Chapter 5

Chapter 5

This fifth chapter of Paul’s Epistle to the Romans naturally falls into two parts: 

Part 1—VERSES 1-11

The Blessed Results of Justification by Faith, along with the most comprehensive statement in the Bible of the purse love and grace of God, in giving Christ for the sinners.

Pat 2—VERSES 12-21

            God goes back of the history and state of human sin (which in 1:21-3:20 have been before us) to Adam, as our representative head, who stood for us, and whose sin became condemnation and death for us, and shows us Christ, as the other representative Man (whom Adam prefigured), by His act of death on the cross, bringing us justification and life.
         The design of this chapter, which has usually been considered as one of the most difficult portions of the New Testament, especially (vv. 12-21), is evidently to show the results or benefits of the doctrine of justification by faith. That doctrine the apostle had now fully established. He had shown in the previous chapters,

1.      That men were under condemnation for sin;
2.      That this extended alike to the Jews and the Gentiles

3.      That there was no way of escape now but by the doctrine of pardon, not by personal merit, but by grace.
4.      That this plan was fully made known by the gospel of Christ; and
5.      That this was no new doctrine, but was, in fact, substantially the same by which Abraham and David had been accepted before God.

(v. 1).
Having thus stated and vindicated the doctrine, it was natural to follow up the demonstration, by stating its bearing and its practical influence.

(v. 2).
This he does by showing that its immediate effect is to produce peace It gives us the privilege of access to the favor of God. But not only this, we are in a world of affliction. Christians, like others, are surrounded with trials; and a very important question was, whether this doctrine would have an influence in supporting the soul in those trials.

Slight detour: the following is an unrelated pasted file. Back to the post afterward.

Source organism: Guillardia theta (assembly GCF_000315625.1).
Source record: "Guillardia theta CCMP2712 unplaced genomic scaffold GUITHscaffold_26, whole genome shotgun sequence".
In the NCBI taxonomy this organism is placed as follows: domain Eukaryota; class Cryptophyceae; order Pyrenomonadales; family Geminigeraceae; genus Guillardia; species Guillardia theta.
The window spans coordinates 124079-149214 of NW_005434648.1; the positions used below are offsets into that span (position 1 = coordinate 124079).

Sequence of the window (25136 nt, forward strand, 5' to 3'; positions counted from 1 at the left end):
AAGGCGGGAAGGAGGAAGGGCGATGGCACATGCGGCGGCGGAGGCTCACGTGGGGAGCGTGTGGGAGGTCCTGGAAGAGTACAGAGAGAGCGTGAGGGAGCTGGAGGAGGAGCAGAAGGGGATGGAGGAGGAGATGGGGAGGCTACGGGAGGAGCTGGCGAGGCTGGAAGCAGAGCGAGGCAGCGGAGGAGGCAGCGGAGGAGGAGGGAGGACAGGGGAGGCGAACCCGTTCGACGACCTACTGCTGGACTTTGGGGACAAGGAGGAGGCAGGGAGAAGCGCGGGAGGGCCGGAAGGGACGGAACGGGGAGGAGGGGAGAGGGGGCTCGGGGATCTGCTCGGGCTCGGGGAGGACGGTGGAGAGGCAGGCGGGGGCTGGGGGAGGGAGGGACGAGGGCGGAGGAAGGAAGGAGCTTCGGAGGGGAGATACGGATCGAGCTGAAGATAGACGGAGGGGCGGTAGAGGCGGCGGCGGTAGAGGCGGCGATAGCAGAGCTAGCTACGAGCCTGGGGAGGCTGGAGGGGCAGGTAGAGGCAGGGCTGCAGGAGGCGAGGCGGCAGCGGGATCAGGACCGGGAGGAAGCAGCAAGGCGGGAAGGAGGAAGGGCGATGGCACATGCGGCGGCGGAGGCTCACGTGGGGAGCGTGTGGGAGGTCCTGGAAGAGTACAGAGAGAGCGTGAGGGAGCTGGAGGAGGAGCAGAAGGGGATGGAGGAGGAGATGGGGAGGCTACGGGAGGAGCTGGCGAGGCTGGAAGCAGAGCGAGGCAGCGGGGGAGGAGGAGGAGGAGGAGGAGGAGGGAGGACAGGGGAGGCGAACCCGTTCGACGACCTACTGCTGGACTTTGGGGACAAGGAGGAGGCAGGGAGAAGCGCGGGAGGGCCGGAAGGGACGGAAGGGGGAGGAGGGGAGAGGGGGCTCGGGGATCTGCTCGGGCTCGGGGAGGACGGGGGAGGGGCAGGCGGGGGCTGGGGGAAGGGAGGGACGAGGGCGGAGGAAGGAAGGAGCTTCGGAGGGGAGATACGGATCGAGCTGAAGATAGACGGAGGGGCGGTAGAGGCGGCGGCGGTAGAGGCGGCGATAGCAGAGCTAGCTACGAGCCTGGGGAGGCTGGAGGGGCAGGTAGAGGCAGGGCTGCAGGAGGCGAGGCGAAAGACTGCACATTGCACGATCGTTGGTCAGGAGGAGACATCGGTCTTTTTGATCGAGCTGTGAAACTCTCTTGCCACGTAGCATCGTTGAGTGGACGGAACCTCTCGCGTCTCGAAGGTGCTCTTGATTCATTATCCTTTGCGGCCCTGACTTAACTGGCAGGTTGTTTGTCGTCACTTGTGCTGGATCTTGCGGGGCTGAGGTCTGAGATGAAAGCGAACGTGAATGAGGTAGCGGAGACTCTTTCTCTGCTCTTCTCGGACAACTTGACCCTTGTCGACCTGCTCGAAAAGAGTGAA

(vv. 3-11).
He shows that in fact Christians glory in tribulation, and that the reasons why they do so are,
1.      That the natural effect of tribulations under the gospel was to lead to hope (vv. 3-4).
2.      That the cause of this was, that the love of God was shed abroad in the heart by the Holy Ghost (v. 5). 
         This doctrine he further confirms by showing the consolation which would be furnished by the fact that Christ had died for them.
         This involved a security that they would be sustained in their trials, and that a victory would be given them. For,

         a.      It was the highest expression of love that he should die for enemies (vv. 6-8).
         b.     It followed that if he was given for them when they were enemies, it was much more probable;
         c.     It was certain, that all needful grace would be furnished to them now that they were reconciled
(vv. 9-11).

(vv. 12-21).
But there was another very material inquiry. Men were not only exposed to affliction, but they were in the midst of a wreck of things–of a fallen world–of the proofs and memorials of sin everywhere. The first man had sinned, and the race was subject to sin and death. The monuments of death and sin were everywhere. It was to be expected that a remedy from God would have reference to this universal state of sin and woe; and that it would tend to meet and repair these painful and wide-spread ruins. The apostle then proceeds to discuss the question, how the plan of salvation, which involved justification by faith, was adapted to meet these universal and distressing evils. The design of this part of the chapter is to show that the blessings procured by the redemption through Christ, and the plan of justification through him, greatly exceed all the evils which had come upon the world in consequence of the apostasy of Adam. And if this was the case, the scheme of justification by faith was complete. It was adapted to the condition of fallen and ruined man, and was worthy of his affection and confidence.

(v. 1)      
The effects of justification by faith, peace with God,

(v. 2)
The joyous hope of eternal glory,

(v. 3)
Glorying in tribulations,

(v. 4)
And gaining thereby patience, experience, and hope,

(v. 5)
And having the love of God shed abroad in the heart by the Holy  Spirit,.

(v. 6-10)
The state of the world when Christ died for it,

(v. 11)
Jesus Christ is an atonement,

(v. 12-14)
Sin and death entered into the world by Adam's transgression, and all became guilty before God,

(v. 15-19)
God's grace in sending Christ into the world to save fallen man,

(v. 20)
The law is brought in to show the exceeding sinfulness of sin,

(v. 21)
The grace of Christ is to be as extensive in its influences and reign, as sin has been in its enslaving and destructive nature,